Kolkata West International City
Kolkata West International City is a satellite township development across 390.2 acres (1.579 km2) with 6,100 bungalows, four highrise residential towers, three IT parks, a 13-acre (53,000 m2) club, a 200-bed hospital, two schools and shopping and entertainment zones, in Howrah. Located on Howrah-Amta Road, just off NH 6, it is around 9 km (6 mi) from Benoy Badal Dinesh Bag, in the heart of Kolkata (earlier called Calcutta) and 12 km (7 mi) from Vidyasagar Setu linking Kolkata with Howrah. It is a tripartite venture involving the Salim and Ciputra groups from Indonesia and the Universal Success Group of Jakarta-based Non Resident Indian Prasoon Mukherjee.
The project is considered to be one of the largest foreign direct investments in township projects in India. The foundation plaque was unveiled by Buddhadeb Bhattacharya, Chief Minister of West Bengal, on 15 February 2006. Speaking on the occasion, he felt that the Rs 2,500-crore (25 billion) township would provide the “right impetus” to growth on the western bank of the river Hooghly. The project is expected to be home to nearly 36,000 people.
The project is being executed in collaboration with Kolkata Metropolitan Development Authority. The promoters claim that space and nature will blend with structural innovation and modern design in this project. Consisting of 2-4 bedroom G+1 storey villas, the project is spread over acres of pristine greenery and has over 5000 units within gated communities which will enjoy facilities like parks, playgrounds, commercial complexes etc. The entire project is expected to be completed and delivered by 2010.
Kolkata West International City Pvt Ltd, the joint venture company building the township, commands a combined turnover of $20 billion-plus. Salim and Universal Success are investors in the project, Ciputra the developer and Singapore-based Surbana the project manager.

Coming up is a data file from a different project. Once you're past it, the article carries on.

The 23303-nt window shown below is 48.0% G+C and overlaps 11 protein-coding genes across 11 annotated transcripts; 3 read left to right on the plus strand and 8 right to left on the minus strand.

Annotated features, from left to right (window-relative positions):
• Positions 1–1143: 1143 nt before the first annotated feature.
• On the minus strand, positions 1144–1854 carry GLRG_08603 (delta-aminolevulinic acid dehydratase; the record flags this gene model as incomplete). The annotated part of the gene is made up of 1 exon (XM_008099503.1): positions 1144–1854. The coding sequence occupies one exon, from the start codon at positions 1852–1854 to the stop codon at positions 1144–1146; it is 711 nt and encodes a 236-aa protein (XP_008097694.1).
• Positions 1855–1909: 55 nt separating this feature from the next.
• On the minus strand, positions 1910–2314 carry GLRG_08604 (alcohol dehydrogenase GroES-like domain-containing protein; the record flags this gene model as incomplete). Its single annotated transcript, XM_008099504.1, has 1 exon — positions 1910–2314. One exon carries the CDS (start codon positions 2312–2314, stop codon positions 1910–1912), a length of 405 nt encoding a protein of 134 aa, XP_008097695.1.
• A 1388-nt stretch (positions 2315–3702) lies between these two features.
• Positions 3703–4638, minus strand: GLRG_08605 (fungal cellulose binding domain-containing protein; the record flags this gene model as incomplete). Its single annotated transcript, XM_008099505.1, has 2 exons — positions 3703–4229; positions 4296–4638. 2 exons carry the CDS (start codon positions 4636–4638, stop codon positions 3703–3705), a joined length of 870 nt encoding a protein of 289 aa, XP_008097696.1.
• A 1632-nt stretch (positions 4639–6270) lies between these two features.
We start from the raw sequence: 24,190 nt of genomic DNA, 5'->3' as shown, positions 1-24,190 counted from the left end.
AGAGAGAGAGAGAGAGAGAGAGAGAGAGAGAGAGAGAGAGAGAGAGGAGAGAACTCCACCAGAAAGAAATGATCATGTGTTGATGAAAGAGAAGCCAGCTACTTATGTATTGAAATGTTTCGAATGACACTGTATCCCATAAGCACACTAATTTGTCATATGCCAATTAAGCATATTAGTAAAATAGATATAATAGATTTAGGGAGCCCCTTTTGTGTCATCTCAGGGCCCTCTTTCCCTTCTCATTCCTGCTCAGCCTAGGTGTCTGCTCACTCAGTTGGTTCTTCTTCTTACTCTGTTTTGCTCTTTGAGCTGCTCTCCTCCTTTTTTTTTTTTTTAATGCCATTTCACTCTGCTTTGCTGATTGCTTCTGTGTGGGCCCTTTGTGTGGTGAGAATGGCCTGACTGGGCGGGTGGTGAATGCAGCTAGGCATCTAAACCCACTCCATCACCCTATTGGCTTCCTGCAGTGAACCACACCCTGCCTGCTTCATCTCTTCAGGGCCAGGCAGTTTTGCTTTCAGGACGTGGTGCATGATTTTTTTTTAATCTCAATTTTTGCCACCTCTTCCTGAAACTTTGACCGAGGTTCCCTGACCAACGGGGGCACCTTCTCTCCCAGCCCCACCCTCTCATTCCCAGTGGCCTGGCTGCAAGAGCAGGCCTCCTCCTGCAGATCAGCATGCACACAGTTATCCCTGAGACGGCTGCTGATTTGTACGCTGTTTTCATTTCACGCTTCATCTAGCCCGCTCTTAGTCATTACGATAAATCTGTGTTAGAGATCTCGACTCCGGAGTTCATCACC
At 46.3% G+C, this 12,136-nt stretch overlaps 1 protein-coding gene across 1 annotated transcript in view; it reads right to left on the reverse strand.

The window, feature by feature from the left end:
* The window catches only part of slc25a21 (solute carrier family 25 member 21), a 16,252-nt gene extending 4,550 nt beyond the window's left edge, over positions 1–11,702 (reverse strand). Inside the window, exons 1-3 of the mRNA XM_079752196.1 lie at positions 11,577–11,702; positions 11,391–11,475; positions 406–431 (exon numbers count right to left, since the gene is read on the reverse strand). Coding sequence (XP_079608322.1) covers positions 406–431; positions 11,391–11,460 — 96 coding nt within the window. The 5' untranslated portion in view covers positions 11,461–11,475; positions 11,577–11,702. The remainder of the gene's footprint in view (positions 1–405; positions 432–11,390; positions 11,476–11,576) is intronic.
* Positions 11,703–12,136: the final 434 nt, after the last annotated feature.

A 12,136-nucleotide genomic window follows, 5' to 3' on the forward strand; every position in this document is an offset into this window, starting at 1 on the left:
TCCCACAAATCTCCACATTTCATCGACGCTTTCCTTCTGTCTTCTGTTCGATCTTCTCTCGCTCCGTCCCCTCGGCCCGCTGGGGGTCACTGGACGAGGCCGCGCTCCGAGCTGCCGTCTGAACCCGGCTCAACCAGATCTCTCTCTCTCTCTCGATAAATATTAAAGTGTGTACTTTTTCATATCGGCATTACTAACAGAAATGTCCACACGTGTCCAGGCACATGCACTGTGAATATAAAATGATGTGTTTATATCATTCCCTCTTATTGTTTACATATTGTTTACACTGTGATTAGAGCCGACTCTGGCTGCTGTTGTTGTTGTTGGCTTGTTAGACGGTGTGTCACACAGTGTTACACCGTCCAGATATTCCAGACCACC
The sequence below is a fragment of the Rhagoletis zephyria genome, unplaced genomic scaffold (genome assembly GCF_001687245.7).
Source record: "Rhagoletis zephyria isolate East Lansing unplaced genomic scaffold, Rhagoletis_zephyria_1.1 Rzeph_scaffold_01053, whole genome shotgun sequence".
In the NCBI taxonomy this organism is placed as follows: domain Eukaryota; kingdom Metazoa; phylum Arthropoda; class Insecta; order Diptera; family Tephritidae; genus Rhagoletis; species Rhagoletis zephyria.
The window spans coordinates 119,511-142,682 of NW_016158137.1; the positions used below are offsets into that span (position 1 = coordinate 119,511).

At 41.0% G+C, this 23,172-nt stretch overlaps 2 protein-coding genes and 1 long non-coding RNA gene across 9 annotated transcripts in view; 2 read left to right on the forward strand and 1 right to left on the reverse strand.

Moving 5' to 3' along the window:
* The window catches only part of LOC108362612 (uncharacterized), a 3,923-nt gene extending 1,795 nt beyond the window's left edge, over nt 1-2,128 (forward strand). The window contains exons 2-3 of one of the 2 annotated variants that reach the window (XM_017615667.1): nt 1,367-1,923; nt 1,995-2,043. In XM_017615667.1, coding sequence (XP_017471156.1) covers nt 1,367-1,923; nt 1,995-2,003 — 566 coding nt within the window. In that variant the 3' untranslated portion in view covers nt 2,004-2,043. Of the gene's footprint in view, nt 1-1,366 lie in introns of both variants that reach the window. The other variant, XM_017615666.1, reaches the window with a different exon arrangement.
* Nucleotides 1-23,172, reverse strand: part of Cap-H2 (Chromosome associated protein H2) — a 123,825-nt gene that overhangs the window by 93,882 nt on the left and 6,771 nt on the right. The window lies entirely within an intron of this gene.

The Howrah elite is protesting against the name of the project and are demanding that the word ‘Kolkata’ be dropped from the name. Eyebrows have been raised over Howrah Municipal Corporation agreeing to supply 2 million gallons of water per day, as it is unable to supply water to many areas.
In July 2011, Abhay Mohan Jha writing in the HIMAL Southasian states that on his visit there the gates of the township were locked and no one was living there. He then visited the office in Chowringhee to find that 30 investors were in a dharna there, after having paid in full for their dream homes, were unable to move into the town due to lack of infrastructure, unfinished roads and no shops. In this he claims there were two groups of victims of left misrule: those farmers who had lost their land and those who had invested. 
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- Chattopadhya, Suhrid Sankar. "Focus: West Bengal". Changing Phase. Frontline, Vol 24, Issue 2, Jan 27–Feb 09 2007. Retrieved 2007-03-26.
- "Kolkata West International". Retrieved 2007-03-26.
- Mukherjee, Mita (2007-01-10). "Howrah Cry to alter name". Calcutta, India: The Telegraph, 10 January 2007. Retrieved 2007-03-26.
- Jain, Rupam. "Civic body’s decision to sell water to Salim project earns flak". The Statesman, 26 March 2007. Retrieved 2007-03-26.[dead link]
- Jha, Abhay Mohan (July 2011). "Herey Chhe". Lalitpur, Nepal: The Himal, July 2011. Retrieved 2012-03-03.
- http://epaper.sanmarg.in/PUBLICATIONS/SM/SM/2011/06/03/ArticleHtmls/03062011005011.shtml?Mode=undefined—Needs a login